January, 18 2013 at 10:02 am

Thanks for your words of encouragement.

January, 18 2013 at 5:53 am

Another excellently thought and written article. I also like what Missy said about scattering truths. I think that's an easy thing to do, tell bits of the truth to different people so that no one knows the extent of the problem.

Susan Wallace
January, 18 2013 at 5:05 am

Since I´ve started working on my eating disorder recovery - honesty has become a major component. It is certainly necessary. Sometimes I want to weight myself so badly it makes my skin crawl. At times I sneak out the scales - but very seldomly. My problem is that I´m not 100% convinced or even desire to recover fully. I´ve gained about 10 pounds and am no longer at a life-threatening weight. I feel responsible to others to continue my recovery, but if it was 100% up to me I´m happy with where I am now. I eat enough to not go hungry and the things I continue to deny myself aren´t even a challenge to me. I´ve never binged and purged - just restricted. Do you ever feel this way?

In reply to by Anonymous (not verified)

Jessica Hudgens
January, 18 2013 at 5:28 am

Thanks for commenting! What you're describing is SO normal. My own motivation for recovery waxes and wanes quite frequently and like you said, sometimes I use that feeling of "responsibility" to others to stay at recovery on days that I don't want to. Recovery is especially hard at the point you're describing you're at now -- when you've gained a little weight and don't feel like the eating disorder disrupts much because it has become so normal. It's easy to believe that because our weight is "okay" and we're not starving as much as we were that we can just stay where we are.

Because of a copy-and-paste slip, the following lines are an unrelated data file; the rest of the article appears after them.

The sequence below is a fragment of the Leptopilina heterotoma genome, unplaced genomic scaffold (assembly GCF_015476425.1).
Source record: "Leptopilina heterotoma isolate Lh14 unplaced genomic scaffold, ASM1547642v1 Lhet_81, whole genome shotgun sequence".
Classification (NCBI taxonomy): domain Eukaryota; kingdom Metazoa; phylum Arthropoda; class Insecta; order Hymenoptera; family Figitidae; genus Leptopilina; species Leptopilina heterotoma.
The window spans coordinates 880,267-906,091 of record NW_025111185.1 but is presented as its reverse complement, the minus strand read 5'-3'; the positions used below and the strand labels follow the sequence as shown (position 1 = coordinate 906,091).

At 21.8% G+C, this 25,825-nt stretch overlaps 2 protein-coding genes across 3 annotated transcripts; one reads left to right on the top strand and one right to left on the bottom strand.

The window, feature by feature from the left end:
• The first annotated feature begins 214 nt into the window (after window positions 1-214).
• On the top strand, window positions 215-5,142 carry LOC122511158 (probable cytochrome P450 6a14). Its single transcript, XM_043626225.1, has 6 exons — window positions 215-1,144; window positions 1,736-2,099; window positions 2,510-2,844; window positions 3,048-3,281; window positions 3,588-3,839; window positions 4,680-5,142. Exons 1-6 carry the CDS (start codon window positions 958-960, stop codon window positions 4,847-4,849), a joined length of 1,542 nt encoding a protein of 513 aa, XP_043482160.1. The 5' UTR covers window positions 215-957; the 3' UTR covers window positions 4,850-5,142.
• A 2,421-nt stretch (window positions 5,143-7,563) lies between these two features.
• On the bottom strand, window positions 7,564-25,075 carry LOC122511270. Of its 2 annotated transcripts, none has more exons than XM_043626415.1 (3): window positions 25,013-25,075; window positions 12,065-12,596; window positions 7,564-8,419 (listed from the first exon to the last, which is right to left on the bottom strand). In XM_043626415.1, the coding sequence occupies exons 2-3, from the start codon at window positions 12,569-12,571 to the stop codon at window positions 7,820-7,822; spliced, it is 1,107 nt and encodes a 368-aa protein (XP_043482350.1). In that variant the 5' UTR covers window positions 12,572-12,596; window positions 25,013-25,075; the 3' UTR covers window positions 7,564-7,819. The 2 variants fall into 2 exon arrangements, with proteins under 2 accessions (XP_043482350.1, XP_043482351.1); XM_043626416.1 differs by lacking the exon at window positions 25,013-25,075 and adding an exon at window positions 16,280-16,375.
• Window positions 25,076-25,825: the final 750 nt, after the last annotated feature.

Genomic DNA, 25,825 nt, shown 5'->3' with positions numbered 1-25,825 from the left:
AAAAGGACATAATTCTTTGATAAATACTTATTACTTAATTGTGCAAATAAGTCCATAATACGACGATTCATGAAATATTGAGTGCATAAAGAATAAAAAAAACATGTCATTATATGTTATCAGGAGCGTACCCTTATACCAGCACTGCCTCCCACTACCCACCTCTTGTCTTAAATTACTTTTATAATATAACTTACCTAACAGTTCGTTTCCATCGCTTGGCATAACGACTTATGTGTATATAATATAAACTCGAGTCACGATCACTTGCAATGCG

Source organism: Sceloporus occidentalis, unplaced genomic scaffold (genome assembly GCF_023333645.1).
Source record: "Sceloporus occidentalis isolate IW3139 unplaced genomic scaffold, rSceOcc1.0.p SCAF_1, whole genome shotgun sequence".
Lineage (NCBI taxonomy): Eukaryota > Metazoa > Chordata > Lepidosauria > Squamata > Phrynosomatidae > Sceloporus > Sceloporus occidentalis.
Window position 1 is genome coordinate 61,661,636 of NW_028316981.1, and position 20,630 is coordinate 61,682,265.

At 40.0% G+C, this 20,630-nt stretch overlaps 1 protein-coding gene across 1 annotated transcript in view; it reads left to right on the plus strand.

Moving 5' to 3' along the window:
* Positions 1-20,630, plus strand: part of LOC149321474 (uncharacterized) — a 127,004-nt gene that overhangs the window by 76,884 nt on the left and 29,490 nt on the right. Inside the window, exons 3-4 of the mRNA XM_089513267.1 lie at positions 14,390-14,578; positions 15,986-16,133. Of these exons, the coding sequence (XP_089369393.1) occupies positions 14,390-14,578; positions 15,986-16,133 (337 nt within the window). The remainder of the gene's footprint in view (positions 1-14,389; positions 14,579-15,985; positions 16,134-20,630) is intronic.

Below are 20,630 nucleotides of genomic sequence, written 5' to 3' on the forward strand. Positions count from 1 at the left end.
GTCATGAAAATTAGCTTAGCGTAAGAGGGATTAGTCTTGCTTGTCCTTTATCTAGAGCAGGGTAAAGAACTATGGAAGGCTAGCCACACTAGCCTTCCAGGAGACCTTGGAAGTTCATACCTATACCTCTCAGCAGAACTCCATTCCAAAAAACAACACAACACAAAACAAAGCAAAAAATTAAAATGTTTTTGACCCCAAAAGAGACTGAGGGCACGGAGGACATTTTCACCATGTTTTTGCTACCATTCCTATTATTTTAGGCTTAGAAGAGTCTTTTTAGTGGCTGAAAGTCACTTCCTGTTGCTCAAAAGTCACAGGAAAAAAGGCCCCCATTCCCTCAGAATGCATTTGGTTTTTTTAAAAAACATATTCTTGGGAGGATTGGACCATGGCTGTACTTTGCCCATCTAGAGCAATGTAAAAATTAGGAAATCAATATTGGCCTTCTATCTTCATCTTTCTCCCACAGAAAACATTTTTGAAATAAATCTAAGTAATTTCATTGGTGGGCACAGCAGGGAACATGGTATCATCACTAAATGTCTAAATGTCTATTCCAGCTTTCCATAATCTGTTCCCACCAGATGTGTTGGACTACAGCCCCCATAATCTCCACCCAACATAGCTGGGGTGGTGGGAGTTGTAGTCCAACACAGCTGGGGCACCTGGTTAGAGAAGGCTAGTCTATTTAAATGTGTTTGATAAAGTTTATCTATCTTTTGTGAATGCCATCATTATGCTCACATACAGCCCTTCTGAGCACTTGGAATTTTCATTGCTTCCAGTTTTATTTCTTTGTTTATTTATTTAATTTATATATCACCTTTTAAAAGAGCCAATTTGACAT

But full recovery is possible and in my own recovery, it's been quite amazing to see (even though I am not fully recovered - not even close!) the things I didn't even realize I was missing out on by staying with my eating disorder. It's certainly not easy, because there is a level of "comfort" to the eating disorder (or at least a measure of certainty) and breaking out of that can be really, really painful at first. I promise you, though, that if you stick with it, you'll start to see the benefits of recovery!
And I definitely encourage you to bring up this line of conversation with your therapist and/or dietitian!
Best of luck,

January, 17 2013 at 9:41 am

Oh goodness yes.
I feel like I scatter truths around but your post made me realize there is no ONE person but me who knows the full story and I have absolute tears in my eyes at the thought of that relief that you described because just now I realized how alone I truly am.
You have a gift Jess. Thank you.

In reply to by Anonymous (not verified)

Jessica Hudgens
January, 18 2013 at 4:37 am

Thanks for responding and for being so honest! It's so easy to delude ourselves into thinking that we're being "honest" when, in fact, there is no one who knows the full story. "Scattering truth" is exactly what I do. Thank you for putting into such perfect phrasing. Let's make it a goal for both of us this week to be truly honest with someone and feel the relief that comes along with that honesty!